Methodological Explanations

As this review focused on the question “why is there a link?” rather than “is there a link?”, the presence of the ASC-TGM link was assumed based on the available literature (see Thrower et al., 2020). For this reason, only theoretical explanations, likewise assuming the presence of the link were discussed. However, several papers provided methodological explanations as well. The three most mentioned methodological explanations were the non-specificity effect, difficulties with diagnosing autistic women, and biases. The non-specificity effect entails that ASC and/or TGM are linked with co-occurring diagnoses in general. Some of the included studies controlled for the non-specificity effect by comparing their results to a referred control group. For example, Zucker et al. (2017) and Leef et al. (2019) found partial specificity for ASC traits in GD-referred children compared to referred controls, and May et al. (2017) found no specificity for gender incongruence in autistic youth compared to referred controls. The second mentioned methodological explanation refers to how the underdiagnosing of autistic women may affect the ASC-TGM link (Dworzynski et al., 2012; Robinson et al., 2013). An example of this is presented by Hisle-Gorman et al. (2019), who found that TGM was more prevalent in AFABs than in AMABs for neurotypical children but not for autistic children. Although they mention a genetic or biological link to explain their findings, they suggest it is most likely due to difficulties in diagnosing ASC in AFABs. The last methodological explanation concerns biases. For instance, Kallitsounaki and Williams (2020b) discuss the possibility of a selection bias due to opportunity sampling. Additionally, Russell et al. (2020) suggest that their parent-reported results may have been biased by parents viewing their child through a “gendered lens.” Concerning the methods, some general remarks can be made. Throughout the 36 studies, questionnaires such as the AQ and the SRS were often used to measure ASC. These methods are screening tools rather than diagnostic tools and only measure traits. As such, they cannot be used to assess actual ASC. Additionally, psychometrical issues have been found with the total AQ (-Short) scores (English et al., 2020) and the AQ-10 (Taylor et al., 2020). It is important to take these methodological limitations into account when interpreting the currently available research and when designing new research protocols involving ASC and/or TGM.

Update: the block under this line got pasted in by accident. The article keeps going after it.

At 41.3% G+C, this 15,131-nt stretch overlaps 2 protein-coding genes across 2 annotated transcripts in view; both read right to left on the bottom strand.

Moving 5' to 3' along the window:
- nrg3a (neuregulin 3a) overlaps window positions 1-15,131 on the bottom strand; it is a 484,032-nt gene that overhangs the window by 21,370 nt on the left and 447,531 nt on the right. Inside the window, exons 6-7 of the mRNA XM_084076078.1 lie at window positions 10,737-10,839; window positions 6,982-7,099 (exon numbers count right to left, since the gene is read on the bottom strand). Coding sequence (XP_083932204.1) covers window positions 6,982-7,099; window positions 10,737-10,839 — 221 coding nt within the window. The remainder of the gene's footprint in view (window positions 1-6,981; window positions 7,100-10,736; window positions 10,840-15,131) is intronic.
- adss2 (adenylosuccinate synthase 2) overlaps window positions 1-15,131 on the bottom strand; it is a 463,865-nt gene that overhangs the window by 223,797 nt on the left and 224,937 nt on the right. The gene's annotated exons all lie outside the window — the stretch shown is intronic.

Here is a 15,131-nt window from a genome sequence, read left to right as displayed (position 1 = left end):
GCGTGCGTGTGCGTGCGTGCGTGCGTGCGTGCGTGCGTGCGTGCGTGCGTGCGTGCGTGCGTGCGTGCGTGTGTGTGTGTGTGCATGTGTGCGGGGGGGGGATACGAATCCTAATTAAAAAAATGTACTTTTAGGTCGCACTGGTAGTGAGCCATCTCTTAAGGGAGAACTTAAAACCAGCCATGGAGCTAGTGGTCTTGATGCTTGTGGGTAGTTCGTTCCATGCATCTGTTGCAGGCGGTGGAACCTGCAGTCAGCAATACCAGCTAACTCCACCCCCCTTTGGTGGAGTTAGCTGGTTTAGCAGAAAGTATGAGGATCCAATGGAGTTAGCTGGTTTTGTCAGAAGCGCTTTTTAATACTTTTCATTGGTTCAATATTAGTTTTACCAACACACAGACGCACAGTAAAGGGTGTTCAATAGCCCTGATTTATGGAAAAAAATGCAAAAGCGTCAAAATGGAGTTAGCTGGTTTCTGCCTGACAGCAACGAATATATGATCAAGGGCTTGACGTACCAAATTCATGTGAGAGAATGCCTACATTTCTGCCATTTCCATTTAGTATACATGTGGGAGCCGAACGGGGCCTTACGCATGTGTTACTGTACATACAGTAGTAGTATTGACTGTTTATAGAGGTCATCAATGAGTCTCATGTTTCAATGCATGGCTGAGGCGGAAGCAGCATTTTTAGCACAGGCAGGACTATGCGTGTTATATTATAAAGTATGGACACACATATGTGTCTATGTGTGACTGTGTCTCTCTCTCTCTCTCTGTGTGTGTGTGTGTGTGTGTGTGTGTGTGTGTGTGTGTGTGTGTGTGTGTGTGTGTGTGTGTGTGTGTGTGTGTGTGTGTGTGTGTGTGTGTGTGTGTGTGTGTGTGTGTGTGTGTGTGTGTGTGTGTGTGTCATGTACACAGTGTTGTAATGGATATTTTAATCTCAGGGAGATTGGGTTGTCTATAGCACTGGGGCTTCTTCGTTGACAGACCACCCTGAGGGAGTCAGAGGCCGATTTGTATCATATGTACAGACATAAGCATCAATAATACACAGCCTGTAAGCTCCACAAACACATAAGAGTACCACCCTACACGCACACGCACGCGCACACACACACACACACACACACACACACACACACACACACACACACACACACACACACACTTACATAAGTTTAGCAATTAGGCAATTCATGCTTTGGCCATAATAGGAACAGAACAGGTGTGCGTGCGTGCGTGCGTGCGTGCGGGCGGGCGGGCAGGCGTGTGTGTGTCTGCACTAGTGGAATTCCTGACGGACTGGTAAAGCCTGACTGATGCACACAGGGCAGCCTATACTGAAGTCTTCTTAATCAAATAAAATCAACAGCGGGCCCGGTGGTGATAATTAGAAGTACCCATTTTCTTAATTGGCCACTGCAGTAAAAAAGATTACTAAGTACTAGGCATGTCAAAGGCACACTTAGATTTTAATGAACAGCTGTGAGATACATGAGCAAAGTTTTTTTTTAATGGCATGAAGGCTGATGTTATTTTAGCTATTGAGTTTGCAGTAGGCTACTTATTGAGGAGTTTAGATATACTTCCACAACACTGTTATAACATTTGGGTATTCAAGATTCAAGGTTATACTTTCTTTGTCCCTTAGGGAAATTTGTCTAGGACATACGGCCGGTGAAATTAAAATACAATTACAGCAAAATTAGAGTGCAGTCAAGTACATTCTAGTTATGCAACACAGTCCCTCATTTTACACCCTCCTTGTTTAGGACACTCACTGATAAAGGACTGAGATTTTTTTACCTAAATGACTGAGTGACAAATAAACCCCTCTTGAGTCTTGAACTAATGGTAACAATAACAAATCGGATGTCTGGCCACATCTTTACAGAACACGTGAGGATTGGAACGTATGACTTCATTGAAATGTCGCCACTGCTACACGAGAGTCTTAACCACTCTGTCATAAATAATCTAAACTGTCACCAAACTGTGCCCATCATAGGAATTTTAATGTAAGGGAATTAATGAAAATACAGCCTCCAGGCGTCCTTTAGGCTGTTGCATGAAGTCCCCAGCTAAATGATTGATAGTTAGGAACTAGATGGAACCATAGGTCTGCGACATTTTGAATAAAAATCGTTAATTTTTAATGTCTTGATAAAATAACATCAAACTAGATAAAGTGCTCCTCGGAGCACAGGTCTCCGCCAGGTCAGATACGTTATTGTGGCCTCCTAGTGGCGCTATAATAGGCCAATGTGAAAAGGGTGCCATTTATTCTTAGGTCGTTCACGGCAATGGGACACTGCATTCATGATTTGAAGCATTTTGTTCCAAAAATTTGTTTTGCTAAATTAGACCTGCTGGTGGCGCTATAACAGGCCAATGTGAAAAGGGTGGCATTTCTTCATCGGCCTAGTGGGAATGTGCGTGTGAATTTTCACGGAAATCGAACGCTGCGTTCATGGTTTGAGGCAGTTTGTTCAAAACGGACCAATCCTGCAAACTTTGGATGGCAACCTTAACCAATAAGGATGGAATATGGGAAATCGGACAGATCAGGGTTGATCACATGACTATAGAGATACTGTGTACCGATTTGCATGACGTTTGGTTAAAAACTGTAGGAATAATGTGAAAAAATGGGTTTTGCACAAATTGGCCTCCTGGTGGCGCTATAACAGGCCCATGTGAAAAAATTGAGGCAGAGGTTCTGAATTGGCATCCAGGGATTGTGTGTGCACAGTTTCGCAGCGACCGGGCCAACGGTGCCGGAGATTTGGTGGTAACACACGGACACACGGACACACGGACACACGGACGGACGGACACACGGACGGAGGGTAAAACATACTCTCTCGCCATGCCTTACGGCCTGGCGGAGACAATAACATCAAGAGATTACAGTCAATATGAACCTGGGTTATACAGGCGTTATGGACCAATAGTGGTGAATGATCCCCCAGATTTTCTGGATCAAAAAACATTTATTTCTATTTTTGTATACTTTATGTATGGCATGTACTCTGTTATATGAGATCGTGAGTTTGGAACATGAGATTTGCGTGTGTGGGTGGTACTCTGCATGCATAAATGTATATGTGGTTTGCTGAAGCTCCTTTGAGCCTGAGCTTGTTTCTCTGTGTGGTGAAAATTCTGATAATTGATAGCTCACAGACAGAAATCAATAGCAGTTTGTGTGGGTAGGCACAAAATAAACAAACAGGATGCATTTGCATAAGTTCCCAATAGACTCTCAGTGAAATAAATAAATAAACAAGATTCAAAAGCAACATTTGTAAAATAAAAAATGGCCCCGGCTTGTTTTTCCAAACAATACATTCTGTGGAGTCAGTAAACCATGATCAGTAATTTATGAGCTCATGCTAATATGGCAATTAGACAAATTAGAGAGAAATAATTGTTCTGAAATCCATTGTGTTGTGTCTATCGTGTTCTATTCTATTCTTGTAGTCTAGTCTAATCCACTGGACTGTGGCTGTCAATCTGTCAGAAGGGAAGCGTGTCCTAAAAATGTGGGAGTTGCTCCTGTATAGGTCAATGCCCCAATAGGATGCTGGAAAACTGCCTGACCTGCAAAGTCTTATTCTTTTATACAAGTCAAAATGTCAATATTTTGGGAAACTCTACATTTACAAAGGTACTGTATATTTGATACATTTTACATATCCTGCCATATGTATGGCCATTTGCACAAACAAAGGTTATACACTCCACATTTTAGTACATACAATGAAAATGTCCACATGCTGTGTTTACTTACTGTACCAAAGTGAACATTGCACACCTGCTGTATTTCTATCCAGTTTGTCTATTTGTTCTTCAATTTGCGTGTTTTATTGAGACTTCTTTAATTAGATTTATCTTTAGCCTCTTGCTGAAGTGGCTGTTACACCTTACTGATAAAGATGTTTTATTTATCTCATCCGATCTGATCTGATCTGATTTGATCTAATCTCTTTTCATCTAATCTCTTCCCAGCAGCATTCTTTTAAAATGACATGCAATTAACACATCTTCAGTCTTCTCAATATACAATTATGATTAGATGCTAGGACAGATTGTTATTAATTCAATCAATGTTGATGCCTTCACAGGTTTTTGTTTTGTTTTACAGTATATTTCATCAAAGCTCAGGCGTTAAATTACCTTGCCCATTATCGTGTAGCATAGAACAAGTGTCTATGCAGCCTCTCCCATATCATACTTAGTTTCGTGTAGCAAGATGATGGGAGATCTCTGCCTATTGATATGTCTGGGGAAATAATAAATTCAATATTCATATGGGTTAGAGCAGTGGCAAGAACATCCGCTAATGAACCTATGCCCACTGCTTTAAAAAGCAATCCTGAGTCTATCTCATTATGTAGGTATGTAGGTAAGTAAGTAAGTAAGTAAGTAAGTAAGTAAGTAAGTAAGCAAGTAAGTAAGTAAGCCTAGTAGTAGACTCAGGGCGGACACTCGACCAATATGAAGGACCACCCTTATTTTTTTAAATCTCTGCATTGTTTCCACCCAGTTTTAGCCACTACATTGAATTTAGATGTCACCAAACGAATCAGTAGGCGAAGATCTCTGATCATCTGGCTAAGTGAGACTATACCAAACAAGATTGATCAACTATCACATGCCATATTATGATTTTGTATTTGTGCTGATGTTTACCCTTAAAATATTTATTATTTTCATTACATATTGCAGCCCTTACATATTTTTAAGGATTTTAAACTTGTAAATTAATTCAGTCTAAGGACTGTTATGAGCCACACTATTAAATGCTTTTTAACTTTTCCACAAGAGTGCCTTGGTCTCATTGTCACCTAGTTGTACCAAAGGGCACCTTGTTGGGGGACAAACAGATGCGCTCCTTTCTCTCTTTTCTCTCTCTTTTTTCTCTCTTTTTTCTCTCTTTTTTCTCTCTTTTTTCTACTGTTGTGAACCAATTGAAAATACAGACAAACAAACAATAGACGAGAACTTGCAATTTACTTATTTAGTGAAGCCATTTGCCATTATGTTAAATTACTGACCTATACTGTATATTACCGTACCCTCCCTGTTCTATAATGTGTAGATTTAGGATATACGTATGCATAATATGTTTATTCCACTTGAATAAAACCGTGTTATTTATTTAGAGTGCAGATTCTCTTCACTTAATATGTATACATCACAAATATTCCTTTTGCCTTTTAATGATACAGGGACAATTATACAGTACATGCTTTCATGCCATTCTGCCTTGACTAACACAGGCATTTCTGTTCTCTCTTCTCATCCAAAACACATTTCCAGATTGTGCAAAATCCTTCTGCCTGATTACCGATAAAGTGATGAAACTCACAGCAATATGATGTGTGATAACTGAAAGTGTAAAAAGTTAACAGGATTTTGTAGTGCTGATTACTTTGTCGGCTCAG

Unlikely and Promising Explanations